High-frequency current will circulate around the surface of the metal part even though this is not completely surrounded by a coil.  Naturally there are limits in the extent to which this principle can be applied, but for average small parts, usually requiring high-frequency heating, it is possible to use two parallel inductors and to pass the work underneath, or arrange it in approximate relation to the inductors, so that heat will be absorbed around its entire outer surface.  This principle is illustrated in Fig.76.  Here, at A may be seen the relation of two parallel inductors used for soldering a cover plate to the body of a round condenser can.  In this case the heat is

Fig. 75 - Another form of series type internal heating coil.  Copper tubing is used for connecting both sections, as well as to provide for the flow of cooling water.


Fig. 76 - An example of parallel-type inductor, comprising two bars, which is used for the soldering of condenser ans.

 concentrated to the edges only.  For the example shown at B, the inductor bars are located directly above the joints to be soldered, which in some cases will be found preferable.  The principle of heating is shown below.  It will be seen that the high-frequency current circulates through the bars of the coil which, in turn, is induced into the work located underneath in the opposite direction.  In handling operations of this kind, the work can either be placed in a fixture that provides correct relation to the inductors, or conveyor-fed progressively under the inductors.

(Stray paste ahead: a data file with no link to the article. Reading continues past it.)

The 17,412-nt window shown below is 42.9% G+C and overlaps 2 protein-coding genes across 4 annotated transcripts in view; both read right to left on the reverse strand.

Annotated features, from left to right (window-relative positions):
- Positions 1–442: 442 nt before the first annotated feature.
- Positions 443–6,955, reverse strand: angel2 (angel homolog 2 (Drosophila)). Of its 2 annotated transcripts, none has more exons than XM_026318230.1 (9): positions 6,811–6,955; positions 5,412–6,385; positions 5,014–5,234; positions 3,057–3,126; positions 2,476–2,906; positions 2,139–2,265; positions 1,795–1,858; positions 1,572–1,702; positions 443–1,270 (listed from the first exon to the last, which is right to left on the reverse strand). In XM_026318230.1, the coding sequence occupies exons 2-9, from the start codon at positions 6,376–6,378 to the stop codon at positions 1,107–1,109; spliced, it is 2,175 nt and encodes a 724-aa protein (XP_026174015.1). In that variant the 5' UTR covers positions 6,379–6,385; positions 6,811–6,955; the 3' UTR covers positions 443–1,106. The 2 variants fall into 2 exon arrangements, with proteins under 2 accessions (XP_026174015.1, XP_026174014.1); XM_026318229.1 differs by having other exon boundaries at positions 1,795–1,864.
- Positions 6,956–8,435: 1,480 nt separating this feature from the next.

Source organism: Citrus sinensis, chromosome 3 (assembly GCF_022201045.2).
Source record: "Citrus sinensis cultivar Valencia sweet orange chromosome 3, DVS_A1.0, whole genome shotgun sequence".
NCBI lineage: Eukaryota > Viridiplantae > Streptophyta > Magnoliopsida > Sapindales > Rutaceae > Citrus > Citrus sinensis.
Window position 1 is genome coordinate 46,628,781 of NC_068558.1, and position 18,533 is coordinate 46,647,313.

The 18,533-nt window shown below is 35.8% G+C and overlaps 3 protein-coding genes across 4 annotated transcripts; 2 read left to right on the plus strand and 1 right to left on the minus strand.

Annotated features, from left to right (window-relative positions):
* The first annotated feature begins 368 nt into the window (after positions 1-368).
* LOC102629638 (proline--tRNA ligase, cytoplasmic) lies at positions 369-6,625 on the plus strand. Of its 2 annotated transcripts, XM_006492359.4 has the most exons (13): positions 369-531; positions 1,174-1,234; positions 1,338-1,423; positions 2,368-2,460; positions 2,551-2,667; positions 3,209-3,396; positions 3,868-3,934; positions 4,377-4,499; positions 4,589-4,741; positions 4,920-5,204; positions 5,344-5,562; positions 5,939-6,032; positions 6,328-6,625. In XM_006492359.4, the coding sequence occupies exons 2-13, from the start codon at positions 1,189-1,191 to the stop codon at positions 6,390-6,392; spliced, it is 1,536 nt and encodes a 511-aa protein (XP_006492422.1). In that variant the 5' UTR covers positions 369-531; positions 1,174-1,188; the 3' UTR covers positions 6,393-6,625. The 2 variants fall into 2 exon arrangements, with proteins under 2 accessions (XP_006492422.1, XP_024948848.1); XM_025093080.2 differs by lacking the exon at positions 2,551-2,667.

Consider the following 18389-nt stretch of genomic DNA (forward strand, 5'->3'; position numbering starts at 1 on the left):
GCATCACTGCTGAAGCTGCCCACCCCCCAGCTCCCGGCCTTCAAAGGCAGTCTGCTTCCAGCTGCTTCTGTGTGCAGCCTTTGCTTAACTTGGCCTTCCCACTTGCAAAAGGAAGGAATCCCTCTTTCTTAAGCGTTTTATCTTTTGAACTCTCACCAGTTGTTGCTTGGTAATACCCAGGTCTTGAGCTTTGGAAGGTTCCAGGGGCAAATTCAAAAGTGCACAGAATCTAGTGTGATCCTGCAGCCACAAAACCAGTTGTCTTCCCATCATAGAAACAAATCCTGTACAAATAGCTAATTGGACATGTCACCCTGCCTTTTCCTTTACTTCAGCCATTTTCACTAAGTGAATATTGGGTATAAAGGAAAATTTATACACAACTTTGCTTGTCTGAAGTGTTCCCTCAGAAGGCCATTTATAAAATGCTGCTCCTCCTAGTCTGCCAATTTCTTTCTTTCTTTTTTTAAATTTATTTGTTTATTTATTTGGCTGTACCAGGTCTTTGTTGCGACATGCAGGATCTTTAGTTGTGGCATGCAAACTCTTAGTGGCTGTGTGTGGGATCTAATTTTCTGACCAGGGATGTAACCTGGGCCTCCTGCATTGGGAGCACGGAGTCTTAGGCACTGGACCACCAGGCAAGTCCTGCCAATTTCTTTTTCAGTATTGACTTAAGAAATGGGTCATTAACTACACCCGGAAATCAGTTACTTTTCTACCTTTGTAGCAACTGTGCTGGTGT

Another form of inductor, comprising two bars, is illustrated in Fig. 77.  Here the longer bar A is adjustable by means of the jumpers B.  As will be seen, the bars are provided with cooling


Fig. 77 - A two-bar parallel inductor of the adjustable type is shown above.


tubes and have hose connections at their ends for the continuous passage of cooling water.  

The coil shown in fig. 78 also is of the two-bar type and is arranged so that work can be passed through the opening, as illustrated at A.  The part represents the end of a drawn-steel shell which requires annealing.  The operation is performed by feeding and rotating the work through the bars, starting at one end and leaving at the other.  In mounting coils of this type, it is necessary to provide suitable supports, such as stand-off insulators, in order that rigid mounting can be obtained.